A CRYPTOCURRENCY that has gained significant traction since its creation in 2009, Bitcoin mining involves the creation of new bitcoins through deciphering complicated mathematic equations that verify and process the currency’s transactions, thus resulting in the exchange of Bitcoin for the miner as payment.
A global surge in interest in Bitcoin mining, in conjunction with Africa’s abundant and affordable energy sources, has resulted in the continent’s potential to become a future regional mining hub.
Existing solely online, Bitcoin is powered by a blockchain that runs on a distributed ledger – or decentralised computer network – that tracks groups of transactions across a network, with Bitcoin miners serving to develop a public record of approved transactions. Bitcoin mining, however, requires the use of powerful computing systems and application-specific integrated circuit hardware that uses vast amounts of energy, a process which, according to the Cambridge Bitcoin Electricity Consumption Index, consumes approximately 143.5 TWh of electricity each year.
The lucrative Bitcoin mining industry, for which a miner will earn 6.25 bitcoins – equating to approximately $250,000 as of April 2022 – for validating a block on the blockchain, has led to an increased general interest in Bitcoin mining in Africa, with data suggesting that regional search interest online has been on the rise in countries such as Nigeria, Zimbabwe, Ethiopia, Mauritius, and South Africa, among others.
With an immense potential for renewable energy, Africa is well-positioned to leverage its largely untapped hydropower, solar and wind resources as a source of clean energy to catalyse Bitcoin mining on the continent. Planned renewable energy developments in Africa and its allocation towards Bitcoin mining would serve to draw criticism from environmental groups away from the cryptocurrency and its mining practices, thus increasing the potential profitability for miners and exponential growth of the industry.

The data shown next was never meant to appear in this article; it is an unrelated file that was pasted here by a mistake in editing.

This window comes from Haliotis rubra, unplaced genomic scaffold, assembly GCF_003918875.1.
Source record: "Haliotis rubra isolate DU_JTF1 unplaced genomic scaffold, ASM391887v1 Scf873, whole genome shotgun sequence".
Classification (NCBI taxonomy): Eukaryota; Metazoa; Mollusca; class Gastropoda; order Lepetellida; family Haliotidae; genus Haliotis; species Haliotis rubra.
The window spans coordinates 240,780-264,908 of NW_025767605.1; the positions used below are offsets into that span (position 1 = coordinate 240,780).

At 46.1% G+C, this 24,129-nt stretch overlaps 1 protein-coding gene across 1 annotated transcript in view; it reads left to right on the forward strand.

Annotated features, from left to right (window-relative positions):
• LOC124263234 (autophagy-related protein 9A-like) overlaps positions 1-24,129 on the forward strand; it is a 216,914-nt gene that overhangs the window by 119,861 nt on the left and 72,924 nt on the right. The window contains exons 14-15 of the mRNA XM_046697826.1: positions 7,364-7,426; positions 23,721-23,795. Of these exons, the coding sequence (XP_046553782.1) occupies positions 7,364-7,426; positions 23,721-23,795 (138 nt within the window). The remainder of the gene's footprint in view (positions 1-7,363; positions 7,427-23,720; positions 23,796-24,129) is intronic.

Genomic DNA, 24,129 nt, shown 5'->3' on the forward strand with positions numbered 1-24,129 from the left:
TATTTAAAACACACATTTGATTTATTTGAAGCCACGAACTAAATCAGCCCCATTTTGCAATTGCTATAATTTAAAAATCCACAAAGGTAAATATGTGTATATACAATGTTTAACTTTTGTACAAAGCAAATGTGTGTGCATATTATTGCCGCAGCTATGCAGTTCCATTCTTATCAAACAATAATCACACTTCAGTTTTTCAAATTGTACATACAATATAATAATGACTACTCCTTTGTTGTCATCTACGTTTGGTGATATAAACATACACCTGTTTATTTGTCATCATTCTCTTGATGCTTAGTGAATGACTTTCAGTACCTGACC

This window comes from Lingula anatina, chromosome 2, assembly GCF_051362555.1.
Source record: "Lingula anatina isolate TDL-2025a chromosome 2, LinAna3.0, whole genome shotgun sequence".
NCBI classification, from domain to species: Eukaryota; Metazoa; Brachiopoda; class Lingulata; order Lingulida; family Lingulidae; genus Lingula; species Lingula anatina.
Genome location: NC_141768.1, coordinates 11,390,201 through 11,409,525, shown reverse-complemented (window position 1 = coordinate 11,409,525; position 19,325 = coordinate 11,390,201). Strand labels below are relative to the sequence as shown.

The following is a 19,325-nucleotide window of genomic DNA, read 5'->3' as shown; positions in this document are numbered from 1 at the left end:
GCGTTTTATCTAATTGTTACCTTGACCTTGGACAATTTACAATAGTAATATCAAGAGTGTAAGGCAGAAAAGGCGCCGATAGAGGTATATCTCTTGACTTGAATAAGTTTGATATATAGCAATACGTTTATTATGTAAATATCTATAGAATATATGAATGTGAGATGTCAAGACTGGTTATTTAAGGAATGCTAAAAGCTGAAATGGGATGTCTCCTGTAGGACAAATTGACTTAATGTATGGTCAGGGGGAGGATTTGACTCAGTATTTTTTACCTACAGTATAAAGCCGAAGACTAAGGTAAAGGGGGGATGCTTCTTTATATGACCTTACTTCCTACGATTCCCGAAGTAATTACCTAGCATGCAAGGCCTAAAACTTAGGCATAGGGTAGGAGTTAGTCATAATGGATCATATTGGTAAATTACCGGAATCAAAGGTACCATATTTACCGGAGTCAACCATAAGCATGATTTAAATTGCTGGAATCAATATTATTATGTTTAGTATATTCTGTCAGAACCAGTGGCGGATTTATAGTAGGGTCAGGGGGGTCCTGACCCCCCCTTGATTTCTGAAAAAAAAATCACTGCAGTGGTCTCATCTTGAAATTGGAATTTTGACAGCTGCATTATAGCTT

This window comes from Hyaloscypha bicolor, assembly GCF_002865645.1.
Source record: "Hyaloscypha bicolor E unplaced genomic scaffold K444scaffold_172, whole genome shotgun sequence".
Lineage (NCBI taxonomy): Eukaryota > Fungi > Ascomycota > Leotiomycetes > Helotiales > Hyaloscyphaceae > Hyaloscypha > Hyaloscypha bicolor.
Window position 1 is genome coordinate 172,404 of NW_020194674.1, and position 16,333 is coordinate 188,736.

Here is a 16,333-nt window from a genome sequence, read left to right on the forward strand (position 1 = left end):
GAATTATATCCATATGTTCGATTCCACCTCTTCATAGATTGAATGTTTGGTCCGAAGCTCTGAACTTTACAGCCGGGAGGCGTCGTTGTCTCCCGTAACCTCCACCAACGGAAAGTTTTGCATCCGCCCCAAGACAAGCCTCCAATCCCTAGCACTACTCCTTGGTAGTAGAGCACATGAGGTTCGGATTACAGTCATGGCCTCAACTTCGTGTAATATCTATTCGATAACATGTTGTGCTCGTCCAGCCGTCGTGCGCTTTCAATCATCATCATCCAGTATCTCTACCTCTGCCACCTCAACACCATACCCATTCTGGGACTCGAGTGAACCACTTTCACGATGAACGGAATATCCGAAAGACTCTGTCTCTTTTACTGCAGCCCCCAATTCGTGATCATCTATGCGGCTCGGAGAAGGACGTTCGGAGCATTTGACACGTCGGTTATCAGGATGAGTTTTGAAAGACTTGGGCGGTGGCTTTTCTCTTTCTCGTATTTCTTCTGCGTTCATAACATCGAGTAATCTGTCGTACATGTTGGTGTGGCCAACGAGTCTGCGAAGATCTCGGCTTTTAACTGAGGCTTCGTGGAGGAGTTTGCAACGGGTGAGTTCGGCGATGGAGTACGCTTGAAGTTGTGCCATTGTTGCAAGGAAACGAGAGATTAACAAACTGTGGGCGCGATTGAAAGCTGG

Additionally, in order to offset the vast amount of energy and high costs required to mine Bitcoin, miners have begun to work within mining pools, thus facilitating stronger computing capability and the sharing of resources while enabling the potential for regional collaboration.
Uncertainty regarding the profitability of mining; the upfront costs of equipment and hardware; the ongoing energy crisis; and the increasing complexity of Bitcoin mining, however, are all factors that have stifled the industry’s growth in Africa. The continent currently represents merely 0.14 percent of Bitcoin’s hash rate – a metric used to determine how much computing power is used by a network to process transactions –, with Egypt serving as Africa’s largest hash rate contributor.
Widespread interest in buying and using the cryptocurrency on the continent, which is generally considered a precursor to Bitcoin mining, in conjunction with the emergence of companies operating in Africa, such as mining firm, BigBlock Data Centre, has led to a surge in interest for Bitcoin mining from developers, users and investors, thus paving the way for the region to catalyse development. Furthermore, off-grid solar mining operations in Zimbabwe as well as a Ghanian IT company, Ghana Dot Com, and South African Bitcoin mining operation, Bitfarms, have successfully powered Bitcoin mining operations in their respective countries.
While most African countries have yet to embrace Bitcoin mining, the skyrocketing price of the cryptocurrency in recent years, the continent’s vast energy potential, and favourable market conditions are considered a positive precursor to a booming Bitcoin mining industry in Africa.